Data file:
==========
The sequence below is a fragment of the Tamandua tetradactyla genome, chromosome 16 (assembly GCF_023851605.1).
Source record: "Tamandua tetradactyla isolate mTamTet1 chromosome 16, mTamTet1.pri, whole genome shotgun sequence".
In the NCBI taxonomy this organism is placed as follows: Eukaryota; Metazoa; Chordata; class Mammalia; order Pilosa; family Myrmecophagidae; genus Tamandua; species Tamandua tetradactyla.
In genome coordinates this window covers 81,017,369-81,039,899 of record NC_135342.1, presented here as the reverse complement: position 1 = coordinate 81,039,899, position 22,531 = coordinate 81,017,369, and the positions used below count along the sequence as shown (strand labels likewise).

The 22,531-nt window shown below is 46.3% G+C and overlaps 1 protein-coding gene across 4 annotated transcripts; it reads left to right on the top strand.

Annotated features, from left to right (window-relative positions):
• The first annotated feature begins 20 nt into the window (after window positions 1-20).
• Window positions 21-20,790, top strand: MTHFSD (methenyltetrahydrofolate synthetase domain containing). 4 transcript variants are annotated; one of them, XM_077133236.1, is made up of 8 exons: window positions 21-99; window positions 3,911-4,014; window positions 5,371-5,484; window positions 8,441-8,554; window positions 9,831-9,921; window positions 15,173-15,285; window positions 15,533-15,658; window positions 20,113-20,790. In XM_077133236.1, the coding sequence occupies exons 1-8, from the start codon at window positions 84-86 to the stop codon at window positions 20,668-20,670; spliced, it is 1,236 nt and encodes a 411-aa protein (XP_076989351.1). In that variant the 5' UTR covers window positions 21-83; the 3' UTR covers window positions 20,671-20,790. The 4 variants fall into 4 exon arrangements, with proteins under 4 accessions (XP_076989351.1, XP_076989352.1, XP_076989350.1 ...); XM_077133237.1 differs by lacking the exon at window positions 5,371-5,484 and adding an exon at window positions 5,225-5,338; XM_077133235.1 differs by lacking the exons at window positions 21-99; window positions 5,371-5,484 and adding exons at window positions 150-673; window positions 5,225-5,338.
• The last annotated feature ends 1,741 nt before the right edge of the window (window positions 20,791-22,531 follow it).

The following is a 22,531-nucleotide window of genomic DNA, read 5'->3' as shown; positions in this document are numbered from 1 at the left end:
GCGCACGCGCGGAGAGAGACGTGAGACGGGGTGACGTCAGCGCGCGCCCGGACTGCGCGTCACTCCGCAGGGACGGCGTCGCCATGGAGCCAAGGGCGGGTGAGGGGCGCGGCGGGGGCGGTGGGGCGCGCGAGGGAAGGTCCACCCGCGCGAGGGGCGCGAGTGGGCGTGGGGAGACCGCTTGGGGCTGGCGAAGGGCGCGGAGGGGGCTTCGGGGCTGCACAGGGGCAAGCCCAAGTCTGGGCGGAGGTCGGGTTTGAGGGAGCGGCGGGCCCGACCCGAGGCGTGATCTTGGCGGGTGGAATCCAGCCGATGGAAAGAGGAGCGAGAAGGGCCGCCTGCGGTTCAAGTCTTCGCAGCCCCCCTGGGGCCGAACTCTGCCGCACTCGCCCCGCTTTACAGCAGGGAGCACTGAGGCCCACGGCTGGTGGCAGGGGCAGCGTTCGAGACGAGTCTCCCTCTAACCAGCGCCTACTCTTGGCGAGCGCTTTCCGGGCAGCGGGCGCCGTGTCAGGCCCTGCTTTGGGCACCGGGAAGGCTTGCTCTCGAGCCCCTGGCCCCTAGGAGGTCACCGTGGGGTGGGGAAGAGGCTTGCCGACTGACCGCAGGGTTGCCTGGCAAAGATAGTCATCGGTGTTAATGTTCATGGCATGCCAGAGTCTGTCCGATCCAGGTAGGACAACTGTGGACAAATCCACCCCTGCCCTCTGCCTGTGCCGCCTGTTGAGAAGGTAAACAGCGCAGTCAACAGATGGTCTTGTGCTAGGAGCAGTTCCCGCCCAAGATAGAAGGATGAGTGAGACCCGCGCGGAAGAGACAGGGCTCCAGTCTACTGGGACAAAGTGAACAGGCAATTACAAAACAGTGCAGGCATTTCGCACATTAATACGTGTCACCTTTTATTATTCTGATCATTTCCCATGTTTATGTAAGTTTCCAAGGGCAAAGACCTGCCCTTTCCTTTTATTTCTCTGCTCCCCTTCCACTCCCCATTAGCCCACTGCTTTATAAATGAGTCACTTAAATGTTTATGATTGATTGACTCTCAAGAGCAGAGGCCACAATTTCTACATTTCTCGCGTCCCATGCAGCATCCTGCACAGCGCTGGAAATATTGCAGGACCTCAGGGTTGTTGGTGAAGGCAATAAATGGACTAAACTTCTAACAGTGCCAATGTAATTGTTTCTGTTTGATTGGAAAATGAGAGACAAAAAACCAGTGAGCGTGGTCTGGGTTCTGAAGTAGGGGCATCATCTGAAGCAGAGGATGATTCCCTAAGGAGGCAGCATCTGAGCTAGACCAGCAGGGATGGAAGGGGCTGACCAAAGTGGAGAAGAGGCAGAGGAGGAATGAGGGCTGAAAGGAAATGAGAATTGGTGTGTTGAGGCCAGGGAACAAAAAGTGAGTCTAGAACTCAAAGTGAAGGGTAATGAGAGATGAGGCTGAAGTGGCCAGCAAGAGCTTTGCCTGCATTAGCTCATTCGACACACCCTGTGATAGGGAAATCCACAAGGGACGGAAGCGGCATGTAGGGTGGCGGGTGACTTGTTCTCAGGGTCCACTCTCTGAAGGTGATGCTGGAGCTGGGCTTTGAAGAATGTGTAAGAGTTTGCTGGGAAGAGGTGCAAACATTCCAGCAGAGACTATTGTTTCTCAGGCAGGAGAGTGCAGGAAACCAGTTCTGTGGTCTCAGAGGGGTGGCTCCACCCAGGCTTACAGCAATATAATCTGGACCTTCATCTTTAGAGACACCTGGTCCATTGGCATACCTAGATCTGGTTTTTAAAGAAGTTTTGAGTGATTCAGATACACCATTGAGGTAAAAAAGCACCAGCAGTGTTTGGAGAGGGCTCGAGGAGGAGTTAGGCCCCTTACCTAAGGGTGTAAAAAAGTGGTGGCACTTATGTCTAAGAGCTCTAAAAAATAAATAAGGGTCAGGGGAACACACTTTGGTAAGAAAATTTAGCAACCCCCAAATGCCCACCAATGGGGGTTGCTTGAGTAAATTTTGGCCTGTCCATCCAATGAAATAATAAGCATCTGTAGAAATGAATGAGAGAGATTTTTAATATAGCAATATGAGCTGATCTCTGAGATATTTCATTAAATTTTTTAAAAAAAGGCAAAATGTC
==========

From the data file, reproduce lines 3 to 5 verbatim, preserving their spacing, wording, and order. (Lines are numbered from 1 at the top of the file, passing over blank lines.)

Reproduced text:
In the NCBI taxonomy this organism is placed as follows: Eukaryota; Metazoa; Chordata; class Mammalia; order Pilosa; family Myrmecophagidae; genus Tamandua; species Tamandua tetradactyla.
In genome coordinates this window covers 81,017,369-81,039,899 of record NC_135342.1, presented here as the reverse complement: position 1 = coordinate 81,039,899, position 22,531 = coordinate 81,017,369, and the positions used below count along the sequence as shown (strand labels likewise).

The 22,531-nt window shown below is 46.3% G+C and overlaps 1 protein-coding gene across 4 annotated transcripts; it reads left to right on the top strand.